Next, the method of driving the machine had to be decided and I chose for it to be
mounted on the lathe's bed, taking its drive from the lathe itself using a belt and
pulley arrangement. The main advantage of this being that a range of low speeds was
available making it easy to experiment to find the best value for the work in hand.
I could have chosen to line up the input spindle with the lathes spindle and connect
them using a flexible coupling but felt that this would prevent me being able to
choose the input drive position as would be best for the design I eventually established.
With the design principles established I could perhaps revert to a direct drive if
it was found beneficial.
Another benefit of the belt drive arrangement would be that it could be driven from
an electric motor should the user wish. This I thought at the time would need a motor
with gear box as getting the reduction using just a single belt would be impractical
due to the ratio required. However, as I said above, the machine worked at speeds
higher than I had anticipate but even so a large reduction ratio would still be required,
only available with a single belt if a large pulley were acceptable on the filing
The basic design
With the design criteria established this was translated into a working design but
being complex it is difficult to get all the detail into a single assembly drawing
and I have therefore produced a basic assembly drawing plus additional sub assembly
drawings for each specific section of the machine. These are listed on the basic
Before I proceed with the sub assemblies some further background information is appropriate.
Where I call for holes to be counter bored for socket head cap screws I have not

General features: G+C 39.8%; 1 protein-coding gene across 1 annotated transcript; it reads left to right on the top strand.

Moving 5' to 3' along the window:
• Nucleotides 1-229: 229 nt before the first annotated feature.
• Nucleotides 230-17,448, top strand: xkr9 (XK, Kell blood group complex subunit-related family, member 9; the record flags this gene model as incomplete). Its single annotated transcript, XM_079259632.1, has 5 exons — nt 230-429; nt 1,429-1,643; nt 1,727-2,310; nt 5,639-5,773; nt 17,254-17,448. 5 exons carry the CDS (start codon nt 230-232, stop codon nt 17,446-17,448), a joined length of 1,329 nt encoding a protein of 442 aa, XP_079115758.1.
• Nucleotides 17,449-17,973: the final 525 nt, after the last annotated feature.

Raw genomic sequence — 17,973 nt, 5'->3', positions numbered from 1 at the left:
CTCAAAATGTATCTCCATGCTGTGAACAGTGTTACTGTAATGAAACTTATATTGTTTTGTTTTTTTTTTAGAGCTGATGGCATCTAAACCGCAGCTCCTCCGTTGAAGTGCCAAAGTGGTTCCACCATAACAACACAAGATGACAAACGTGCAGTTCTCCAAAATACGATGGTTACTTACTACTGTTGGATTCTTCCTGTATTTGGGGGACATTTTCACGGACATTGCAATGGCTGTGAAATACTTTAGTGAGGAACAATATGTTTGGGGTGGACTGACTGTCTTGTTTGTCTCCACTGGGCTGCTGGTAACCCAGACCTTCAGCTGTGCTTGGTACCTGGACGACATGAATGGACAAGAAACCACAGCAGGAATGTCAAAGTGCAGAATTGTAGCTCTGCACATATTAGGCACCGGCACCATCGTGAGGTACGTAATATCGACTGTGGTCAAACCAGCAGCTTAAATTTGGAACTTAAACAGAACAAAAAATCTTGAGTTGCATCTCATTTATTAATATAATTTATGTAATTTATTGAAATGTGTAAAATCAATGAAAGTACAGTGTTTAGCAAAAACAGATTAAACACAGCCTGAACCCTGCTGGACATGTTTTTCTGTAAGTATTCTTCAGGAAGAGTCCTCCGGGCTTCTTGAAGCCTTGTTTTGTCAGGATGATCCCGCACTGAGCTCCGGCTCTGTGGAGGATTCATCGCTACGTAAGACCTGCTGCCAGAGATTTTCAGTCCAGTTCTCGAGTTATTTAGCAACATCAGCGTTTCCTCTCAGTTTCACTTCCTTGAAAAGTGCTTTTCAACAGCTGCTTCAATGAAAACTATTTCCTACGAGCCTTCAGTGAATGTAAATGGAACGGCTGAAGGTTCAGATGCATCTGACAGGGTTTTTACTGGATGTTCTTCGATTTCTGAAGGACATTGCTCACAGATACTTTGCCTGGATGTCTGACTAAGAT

quoted a diameter or depth. My reasoning for this is that readers counterbores are
likely to vary in size as I can find no quoted standard, the depth though should
be just larger than the thread diameter, typically 6.2mm for an M6 thread.
I have though quoted a clearance size hole that lines up with the pin diameter on
the counterbores that I have but as these may also vary the reader should check with
those he or she has just in case they are different.
I will be detailing the manufacturing method, where required, a part at a time but
the reader making the machine will find it very beneficial to organise manufacture
so that similar operations are carried out together. Typically, Photograph 2 shows
that I marked out all the flat components at the same time, having similarly cut
and machined them all to size previously. I then drilled them using one drill size
at a time to avoid the need to keep changing the drill in the drilling machine, similarly,
taps in my tapping stand.
Except were hole's need some special consideration I will not make any reference
to them being made, also cutting materials to size. To reduce the large amount of
offcuts of steel that I have, I have machined many of the smaller parts from larger
cross sections rather than purchase material to size. The Photographs may therefore
show machining marks where a normal drawn bar finish would be expected.
The Main Frame assembly starts on the next page.